Cornet was originally the lowest grade of commissioned officer in a British cavalry troop, the modern equivalent being a second lieutenant. The rank was abolished by the 1871 Cardwell Reforms, which replaced it with sub-lieutenant. Although obsolete, the term is still used as an internal title of address when referring to a second lieutenant within the British Army regiments of the Blues and Royals and Queen's Royal Hussars.
The cornet rank was also used by other nations such as the Imperial Russian Army and the Prussians.
A cornet or "cornet of horse" was in the 17th and 18th century a term for a group of cavalry (typically 100–300 men), so-called because it was accompanied by a cornet player (a trumpet-like instrument, from Old French cornet (14c.), Latin cornū, "horn"). Later "cornet" came to refer to the fifth commissioned officer in a cavalry troop, who carried the colours; it never referred to the cornet player himself. An alternative etymology claims that the term is derived from a cornette, a woman's headdress, with a strip of lace hanging down from a headdress against the cheeks; later it referred to the pennon of a cavalry troop.
The rank was in use by the time of the English Civil War. Among famous cornets in that conflict were George Joyce, Robert Stetson, and Ninian Beall. It was abolished along with the purchase of commissions in the Army Reform Act of 1871, replaced by second lieutenant.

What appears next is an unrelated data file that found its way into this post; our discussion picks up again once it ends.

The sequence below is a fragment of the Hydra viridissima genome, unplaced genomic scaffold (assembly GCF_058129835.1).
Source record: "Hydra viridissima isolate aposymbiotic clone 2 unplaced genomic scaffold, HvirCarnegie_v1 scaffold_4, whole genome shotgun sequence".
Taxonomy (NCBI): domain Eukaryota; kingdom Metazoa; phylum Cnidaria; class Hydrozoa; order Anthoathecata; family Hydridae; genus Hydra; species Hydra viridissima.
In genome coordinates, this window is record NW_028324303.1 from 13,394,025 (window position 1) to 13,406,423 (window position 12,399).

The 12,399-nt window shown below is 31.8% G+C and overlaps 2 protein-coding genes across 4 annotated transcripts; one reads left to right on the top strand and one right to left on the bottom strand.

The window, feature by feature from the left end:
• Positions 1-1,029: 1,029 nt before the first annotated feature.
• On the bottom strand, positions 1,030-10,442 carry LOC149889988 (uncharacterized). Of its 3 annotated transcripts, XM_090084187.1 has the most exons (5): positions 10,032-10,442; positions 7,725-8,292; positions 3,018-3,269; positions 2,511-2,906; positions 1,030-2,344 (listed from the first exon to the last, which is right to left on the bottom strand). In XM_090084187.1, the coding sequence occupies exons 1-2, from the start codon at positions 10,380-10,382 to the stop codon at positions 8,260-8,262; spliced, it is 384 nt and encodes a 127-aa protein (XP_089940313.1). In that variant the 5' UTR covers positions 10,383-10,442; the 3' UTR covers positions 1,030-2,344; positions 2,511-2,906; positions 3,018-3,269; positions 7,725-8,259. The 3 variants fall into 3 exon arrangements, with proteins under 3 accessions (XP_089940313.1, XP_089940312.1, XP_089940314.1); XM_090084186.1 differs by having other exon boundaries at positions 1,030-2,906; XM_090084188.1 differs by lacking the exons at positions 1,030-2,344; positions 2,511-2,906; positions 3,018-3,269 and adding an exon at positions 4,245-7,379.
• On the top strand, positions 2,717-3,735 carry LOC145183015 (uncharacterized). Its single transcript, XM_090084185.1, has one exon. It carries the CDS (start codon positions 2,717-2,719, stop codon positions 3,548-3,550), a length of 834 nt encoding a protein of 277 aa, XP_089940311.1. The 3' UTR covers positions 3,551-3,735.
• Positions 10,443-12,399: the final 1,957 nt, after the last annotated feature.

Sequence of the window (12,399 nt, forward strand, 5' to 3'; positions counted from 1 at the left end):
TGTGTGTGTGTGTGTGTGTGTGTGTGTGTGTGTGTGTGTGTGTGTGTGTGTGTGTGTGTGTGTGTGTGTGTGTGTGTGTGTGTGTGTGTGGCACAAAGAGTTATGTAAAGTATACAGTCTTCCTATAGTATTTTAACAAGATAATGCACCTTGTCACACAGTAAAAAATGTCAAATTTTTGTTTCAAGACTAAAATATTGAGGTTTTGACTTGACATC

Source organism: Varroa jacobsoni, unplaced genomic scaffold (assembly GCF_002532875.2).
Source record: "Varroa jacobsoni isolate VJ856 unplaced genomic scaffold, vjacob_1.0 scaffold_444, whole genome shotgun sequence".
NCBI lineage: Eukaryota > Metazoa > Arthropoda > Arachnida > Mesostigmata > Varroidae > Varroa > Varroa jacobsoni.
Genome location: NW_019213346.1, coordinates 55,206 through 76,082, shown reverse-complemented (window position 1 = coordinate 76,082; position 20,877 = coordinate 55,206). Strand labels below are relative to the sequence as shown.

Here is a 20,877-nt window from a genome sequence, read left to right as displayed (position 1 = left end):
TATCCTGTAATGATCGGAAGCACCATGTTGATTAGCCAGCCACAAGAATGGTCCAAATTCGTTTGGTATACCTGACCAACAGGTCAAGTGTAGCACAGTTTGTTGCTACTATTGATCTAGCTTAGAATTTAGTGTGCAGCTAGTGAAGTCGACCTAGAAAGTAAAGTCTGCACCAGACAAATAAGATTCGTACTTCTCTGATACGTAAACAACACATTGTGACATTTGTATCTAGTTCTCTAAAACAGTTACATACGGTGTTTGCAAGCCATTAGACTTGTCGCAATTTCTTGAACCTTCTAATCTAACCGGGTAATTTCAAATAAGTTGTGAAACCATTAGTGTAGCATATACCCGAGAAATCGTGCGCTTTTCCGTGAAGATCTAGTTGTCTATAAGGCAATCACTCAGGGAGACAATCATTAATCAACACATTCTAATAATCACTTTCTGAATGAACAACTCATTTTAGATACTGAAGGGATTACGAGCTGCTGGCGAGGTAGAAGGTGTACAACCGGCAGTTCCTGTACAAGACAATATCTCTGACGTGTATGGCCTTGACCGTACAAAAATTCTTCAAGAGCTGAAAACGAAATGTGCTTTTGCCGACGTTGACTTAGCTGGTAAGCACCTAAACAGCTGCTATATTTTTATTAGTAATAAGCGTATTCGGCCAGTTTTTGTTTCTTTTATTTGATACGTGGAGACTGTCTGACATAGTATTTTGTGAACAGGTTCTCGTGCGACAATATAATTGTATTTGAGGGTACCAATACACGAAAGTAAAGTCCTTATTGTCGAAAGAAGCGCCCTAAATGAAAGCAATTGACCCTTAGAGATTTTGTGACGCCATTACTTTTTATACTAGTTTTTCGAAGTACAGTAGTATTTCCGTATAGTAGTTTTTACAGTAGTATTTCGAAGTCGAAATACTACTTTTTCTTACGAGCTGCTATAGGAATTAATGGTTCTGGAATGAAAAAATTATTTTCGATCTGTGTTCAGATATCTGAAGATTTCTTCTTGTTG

The ranks of ensign and cornet were abolished in the US Army in 1815.
The rank also existed in other nations' cavalry troops, such as those of Denmark (kornet), Sweden (kornett) and Imperial Russia (корнет), and by the Continental Army in the American War of Independence. General Alexander Macomb was initially commissioned a cornet in a career in which he eventually became Commanding General of the United States Army. It is still used in the artillery and cavalry divisions of the Netherlands (kornet).
The rank of field cornet (veldkornet) was used for the senior officer of a ward or sub-district in the independent republican states of the Transvaal and Oranje-Vrystaat in late 19th century South Africa. They were elected by the commandos of their ward for periods of three years. In the case of large wards, an assistant field cornet could also be chosen. The rank was reminiscent of the Dutch use in cavalry troops that the commandos most closely resembled. In apartheid-era South Africa, the rank of field cornet was used in the South African Army from 1960 to 1968.
The subaltern rank of cornet was the equivalent of the contemporary infantry rank of ensign; today both have been supplanted by the rank of second lieutenant. The cornet carried the troop standard, known as a "guidon".
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